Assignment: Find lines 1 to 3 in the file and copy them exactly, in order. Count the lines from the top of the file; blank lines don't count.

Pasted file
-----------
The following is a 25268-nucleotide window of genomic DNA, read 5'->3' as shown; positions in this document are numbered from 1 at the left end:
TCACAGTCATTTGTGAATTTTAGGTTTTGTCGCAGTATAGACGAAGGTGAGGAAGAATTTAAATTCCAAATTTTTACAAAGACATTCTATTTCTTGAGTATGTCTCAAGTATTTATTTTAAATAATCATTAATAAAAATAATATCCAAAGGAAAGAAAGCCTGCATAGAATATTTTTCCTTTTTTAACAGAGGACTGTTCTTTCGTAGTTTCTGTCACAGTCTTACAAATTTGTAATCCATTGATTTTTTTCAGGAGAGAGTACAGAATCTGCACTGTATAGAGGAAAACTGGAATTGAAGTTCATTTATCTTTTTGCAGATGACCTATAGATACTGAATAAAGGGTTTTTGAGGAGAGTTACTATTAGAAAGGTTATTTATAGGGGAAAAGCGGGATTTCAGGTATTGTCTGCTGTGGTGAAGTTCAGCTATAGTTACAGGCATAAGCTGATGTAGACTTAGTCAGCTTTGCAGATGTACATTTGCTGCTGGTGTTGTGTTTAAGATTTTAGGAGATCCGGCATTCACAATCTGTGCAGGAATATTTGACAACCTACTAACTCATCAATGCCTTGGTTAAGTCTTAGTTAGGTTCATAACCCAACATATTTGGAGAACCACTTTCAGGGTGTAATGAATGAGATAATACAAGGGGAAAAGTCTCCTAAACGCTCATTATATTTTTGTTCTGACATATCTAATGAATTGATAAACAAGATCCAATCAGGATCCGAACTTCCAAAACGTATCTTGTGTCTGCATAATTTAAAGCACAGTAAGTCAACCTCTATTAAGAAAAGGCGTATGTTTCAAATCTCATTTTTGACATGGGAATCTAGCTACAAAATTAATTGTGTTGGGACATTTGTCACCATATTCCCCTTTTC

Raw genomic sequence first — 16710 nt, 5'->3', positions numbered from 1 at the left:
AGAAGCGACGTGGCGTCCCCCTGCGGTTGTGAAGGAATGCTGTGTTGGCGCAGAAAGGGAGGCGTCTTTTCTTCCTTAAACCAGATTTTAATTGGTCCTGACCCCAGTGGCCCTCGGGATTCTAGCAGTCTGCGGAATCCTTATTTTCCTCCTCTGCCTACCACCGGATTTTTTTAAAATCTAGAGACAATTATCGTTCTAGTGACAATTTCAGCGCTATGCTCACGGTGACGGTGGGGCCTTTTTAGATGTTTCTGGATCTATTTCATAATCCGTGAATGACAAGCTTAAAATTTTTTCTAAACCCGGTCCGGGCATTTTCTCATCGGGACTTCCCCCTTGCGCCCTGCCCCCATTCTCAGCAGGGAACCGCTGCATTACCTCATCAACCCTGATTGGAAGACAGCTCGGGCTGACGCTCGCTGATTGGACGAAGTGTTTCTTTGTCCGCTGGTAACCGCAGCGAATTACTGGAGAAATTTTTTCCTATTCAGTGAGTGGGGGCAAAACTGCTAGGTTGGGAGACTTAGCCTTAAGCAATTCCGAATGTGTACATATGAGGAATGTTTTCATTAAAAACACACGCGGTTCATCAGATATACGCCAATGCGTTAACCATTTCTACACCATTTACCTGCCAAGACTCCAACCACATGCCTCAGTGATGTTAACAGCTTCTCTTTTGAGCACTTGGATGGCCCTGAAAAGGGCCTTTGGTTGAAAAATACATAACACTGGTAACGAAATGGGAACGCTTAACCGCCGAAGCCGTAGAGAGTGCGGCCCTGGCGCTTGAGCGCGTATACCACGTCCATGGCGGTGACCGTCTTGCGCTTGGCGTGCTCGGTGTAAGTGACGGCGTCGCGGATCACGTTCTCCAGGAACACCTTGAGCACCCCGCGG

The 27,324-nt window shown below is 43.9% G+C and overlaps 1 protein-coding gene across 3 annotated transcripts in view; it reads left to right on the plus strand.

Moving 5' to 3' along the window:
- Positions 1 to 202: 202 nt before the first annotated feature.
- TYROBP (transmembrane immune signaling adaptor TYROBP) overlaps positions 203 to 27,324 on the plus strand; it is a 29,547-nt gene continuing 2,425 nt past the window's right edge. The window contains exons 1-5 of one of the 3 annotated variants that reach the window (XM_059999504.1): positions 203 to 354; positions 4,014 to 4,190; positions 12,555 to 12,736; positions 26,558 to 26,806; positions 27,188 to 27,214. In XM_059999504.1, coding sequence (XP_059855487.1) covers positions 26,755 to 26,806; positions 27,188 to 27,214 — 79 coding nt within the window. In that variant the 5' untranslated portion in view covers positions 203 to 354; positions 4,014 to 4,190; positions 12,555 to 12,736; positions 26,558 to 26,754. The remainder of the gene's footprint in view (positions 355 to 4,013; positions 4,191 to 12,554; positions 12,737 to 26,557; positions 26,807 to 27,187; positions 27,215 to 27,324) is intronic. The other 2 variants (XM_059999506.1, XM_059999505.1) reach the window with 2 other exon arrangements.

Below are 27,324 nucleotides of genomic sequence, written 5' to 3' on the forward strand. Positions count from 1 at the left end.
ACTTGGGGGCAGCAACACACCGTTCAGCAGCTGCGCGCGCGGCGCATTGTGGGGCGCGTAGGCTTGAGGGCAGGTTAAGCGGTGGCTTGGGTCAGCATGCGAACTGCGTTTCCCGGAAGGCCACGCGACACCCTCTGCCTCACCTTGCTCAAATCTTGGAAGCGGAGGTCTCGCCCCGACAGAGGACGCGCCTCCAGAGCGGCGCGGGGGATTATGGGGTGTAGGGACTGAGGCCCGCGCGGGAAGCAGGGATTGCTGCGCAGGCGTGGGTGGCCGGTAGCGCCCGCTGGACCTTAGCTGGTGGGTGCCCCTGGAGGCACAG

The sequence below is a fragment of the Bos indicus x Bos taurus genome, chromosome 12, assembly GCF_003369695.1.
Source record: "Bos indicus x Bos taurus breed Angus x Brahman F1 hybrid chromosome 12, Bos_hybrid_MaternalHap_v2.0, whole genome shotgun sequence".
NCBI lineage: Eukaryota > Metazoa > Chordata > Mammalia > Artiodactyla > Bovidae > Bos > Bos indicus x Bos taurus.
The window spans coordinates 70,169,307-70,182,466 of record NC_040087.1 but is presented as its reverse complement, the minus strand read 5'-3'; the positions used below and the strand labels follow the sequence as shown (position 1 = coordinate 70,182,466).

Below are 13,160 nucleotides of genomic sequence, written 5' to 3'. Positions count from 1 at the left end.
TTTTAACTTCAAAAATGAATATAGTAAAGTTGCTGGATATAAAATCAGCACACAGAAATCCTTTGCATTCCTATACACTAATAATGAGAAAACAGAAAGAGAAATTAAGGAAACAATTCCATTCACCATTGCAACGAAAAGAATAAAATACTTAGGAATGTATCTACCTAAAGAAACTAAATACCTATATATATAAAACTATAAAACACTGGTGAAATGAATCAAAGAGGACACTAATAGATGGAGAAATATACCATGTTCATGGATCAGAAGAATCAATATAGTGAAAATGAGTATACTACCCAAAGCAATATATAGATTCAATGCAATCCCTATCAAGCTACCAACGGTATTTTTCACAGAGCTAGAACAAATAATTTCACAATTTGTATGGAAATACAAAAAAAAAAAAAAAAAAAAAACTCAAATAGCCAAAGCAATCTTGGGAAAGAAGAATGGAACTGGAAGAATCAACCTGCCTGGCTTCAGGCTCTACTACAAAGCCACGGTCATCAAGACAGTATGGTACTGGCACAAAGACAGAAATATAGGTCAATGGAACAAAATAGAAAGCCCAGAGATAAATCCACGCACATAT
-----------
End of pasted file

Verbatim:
The following is a 25268-nucleotide window of genomic DNA, read 5'->3' as shown; positions in this document are numbered from 1 at the left end:
TCACAGTCATTTGTGAATTTTAGGTTTTGTCGCAGTATAGACGAAGGTGAGGAAGAATTTAAATTCCAAATTTTTACAAAGACATTCTATTTCTTGAGTATGTCTCAAGTATTTATTTTAAATAATCATTAATAAAAATAATATCCAAAGGAAAGAAAGCCTGCATAGAATATTTTTCCTTTTTTAACAGAGGACTGTTCTTTCGTAGTTTCTGTCACAGTCTTACAAATTTGTAATCCATTGATTTTTTTCAGGAGAGAGTACAGAATCTGCACTGTATAGAGGAAAACTGGAATTGAAGTTCATTTATCTTTTTGCAGATGACCTATAGATACTGAATAAAGGGTTTTTGAGGAGAGTTACTATTAGAAAGGTTATTTATAGGGGAAAAGCGGGATTTCAGGTATTGTCTGCTGTGGTGAAGTTCAGCTATAGTTACAGGCATAAGCTGATGTAGACTTAGTCAGCTTTGCAGATGTACATTTGCTGCTGGTGTTGTGTTTAAGATTTTAGGAGATCCGGCATTCACAATCTGTGCAGGAATATTTGACAACCTACTAACTCATCAATGCCTTGGTTAAGTCTTAGTTAGGTTCATAACCCAACATATTTGGAGAACCACTTTCAGGGTGTAATGAATGAGATAATACAAGGGGAAAAGTCTCCTAAACGCTCATTATATTTTTGTTCTGACATATCTAATGAATTGATAAACAAGATCCAATCAGGATCCGAACTTCCAAAACGTATCTTGTGTCTGCATAATTTAAAGCACAGTAAGTCAACCTCTATTAAGAAAAGGCGTATGTTTCAAATCTCATTTTTGACATGGGAATCTAGCTACAAAATTAATTGTGTTGGGACATTTGTCACCATATTCCCCTTTTC

Raw genomic sequence first — 16710 nt, 5'->3', positions numbered from 1 at the left: